I like to believe that creating music goes beyond simple clicking and assembling. The whole process of making music has always had, to me, a very deep feeling of inner exploration. It’s the same when it comes to listening. Apparently, music has this effect on about 60% of the population, so not everyone gets the same chills from listening to music. But if you do get a sensation like this, then you’ll try hard to get more of it.
Now, when it comes to making music, that honeymoon phase after you first discover how to make your own sounds can be an exciting moment. But for so many, soon after, a sense of frustration begins to set in. It can come from:
- Not being able to get things to sound quite the way you imagined them.
- Things seeming to take an awful lot of time to get done.
- You feeling embarrassed by the sound of something you made.
The next thing you know, you’ll start procrastinating. You’ll feel like there’s some sort of inner balance to achieve each time you’re about to make music. As David Lynch points out in the clip below, a lot of artists think that suffering is a necessary part of creativity, when in fact any kind of suffering just cramps up the creative flow. In my view, this is not a healthy approach to getting new ideas.
So how do you avoid suffering?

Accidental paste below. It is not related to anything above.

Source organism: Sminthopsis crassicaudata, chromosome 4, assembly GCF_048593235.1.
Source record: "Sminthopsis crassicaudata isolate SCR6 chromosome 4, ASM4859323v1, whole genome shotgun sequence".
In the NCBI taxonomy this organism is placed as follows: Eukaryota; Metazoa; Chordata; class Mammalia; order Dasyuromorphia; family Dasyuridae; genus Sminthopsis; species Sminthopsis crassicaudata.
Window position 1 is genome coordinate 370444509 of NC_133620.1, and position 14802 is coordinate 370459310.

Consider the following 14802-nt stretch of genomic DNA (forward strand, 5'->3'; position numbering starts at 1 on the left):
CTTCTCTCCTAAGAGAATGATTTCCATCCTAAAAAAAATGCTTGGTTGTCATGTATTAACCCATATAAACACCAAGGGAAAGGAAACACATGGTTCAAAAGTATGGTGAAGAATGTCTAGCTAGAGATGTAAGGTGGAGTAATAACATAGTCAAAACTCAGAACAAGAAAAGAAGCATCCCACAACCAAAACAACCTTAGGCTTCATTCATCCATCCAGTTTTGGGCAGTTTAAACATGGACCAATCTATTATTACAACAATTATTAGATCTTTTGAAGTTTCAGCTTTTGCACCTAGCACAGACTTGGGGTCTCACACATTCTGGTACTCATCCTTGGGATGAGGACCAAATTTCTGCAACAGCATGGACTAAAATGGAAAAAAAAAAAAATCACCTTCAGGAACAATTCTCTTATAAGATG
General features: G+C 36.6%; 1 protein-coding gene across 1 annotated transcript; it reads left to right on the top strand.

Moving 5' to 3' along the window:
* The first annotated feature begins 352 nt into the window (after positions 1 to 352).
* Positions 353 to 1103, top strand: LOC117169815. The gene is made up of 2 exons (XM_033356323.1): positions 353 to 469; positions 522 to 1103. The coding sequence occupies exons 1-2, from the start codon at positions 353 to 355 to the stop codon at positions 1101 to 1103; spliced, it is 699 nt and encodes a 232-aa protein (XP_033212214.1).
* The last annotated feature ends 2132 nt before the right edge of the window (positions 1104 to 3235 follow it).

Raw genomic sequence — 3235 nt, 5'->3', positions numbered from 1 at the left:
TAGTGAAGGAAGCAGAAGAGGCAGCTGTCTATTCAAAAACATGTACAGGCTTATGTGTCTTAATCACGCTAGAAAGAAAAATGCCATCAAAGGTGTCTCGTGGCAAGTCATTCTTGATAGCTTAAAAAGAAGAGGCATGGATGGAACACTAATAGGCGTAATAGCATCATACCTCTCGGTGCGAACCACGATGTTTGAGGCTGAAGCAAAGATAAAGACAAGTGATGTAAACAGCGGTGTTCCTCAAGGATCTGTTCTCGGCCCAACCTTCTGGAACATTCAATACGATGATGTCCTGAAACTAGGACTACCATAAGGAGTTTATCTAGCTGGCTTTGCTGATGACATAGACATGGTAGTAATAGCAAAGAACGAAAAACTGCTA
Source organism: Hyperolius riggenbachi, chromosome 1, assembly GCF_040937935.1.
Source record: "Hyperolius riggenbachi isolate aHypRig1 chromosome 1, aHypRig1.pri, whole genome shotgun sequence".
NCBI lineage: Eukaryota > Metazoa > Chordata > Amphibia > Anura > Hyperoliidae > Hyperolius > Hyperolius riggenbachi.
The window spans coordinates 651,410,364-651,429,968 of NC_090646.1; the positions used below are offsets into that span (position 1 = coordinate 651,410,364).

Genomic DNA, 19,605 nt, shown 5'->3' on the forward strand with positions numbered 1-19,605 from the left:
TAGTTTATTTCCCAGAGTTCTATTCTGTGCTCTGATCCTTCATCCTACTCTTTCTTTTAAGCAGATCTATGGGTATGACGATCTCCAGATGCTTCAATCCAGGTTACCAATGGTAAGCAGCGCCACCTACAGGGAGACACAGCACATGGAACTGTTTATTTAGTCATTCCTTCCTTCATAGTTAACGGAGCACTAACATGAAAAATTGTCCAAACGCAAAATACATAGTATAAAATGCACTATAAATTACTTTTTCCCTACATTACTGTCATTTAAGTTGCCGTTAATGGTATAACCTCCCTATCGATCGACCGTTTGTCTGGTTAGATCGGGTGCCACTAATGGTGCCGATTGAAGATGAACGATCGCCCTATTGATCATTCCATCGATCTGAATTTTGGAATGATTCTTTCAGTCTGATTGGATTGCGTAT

That’s obviously a very difficult philosophical question to answer, though it’s clear that relying on substances is not the way to go. They might do some good in the short term, but you don’t want to develop that as a habit. To me, the essential question to ask is existential: why are you making music in the first place?
If the first answer that comes to your head is anything more than simply enjoying yourself, then you’re setting yourself up to feel resistances. When I say “resistances,” I mean those frustrations or blockages you might experience once you sit down and try to make music. You might feel like you’re wasting your time, or be tempted to just stop and play video games instead. You might conjure any range of excuses to plunge into procrastination.
The solution to this is to build up your appetite for music-making.
Here are some tips for doing this:
- If you’re feeling uneasy or anxious, listen to your body and move away. Do whatever you need to do to regain your calm and motivation.
- Discover your creative triggers. These can be as simple as listening to music you love, enjoying a rich cup of coffee, or going for a walk. The most important thing is to keep track of when you feel creative, and what triggered it. The more you know about your creative triggers, the more you can fuel your creativity when you’re lacking in energy or ideas.
- Go to your creative place. As Lynch said, if you can go to a place that inspires you, such as to nature or on a trip, then go there if you can.
- Apply a creative fast. That’s right. If you want to be hungry, you need to empty out first. This means withdrawing from making music, or if possible, from listening to any music in the genre you produce. Observe your musical fast strictly, until you feel that tingling sensation return that tells you you need to make music again.
- Discover your creative downers. This is the opposite of the above point about your creative triggers. Have you noticed when you feel creatively down or uninspired to make music? In my case, as weird as this may seem, I have a physical downer around 4PM every day, when I know I need to stop and drink tea. What’s yours?
I hope this helps!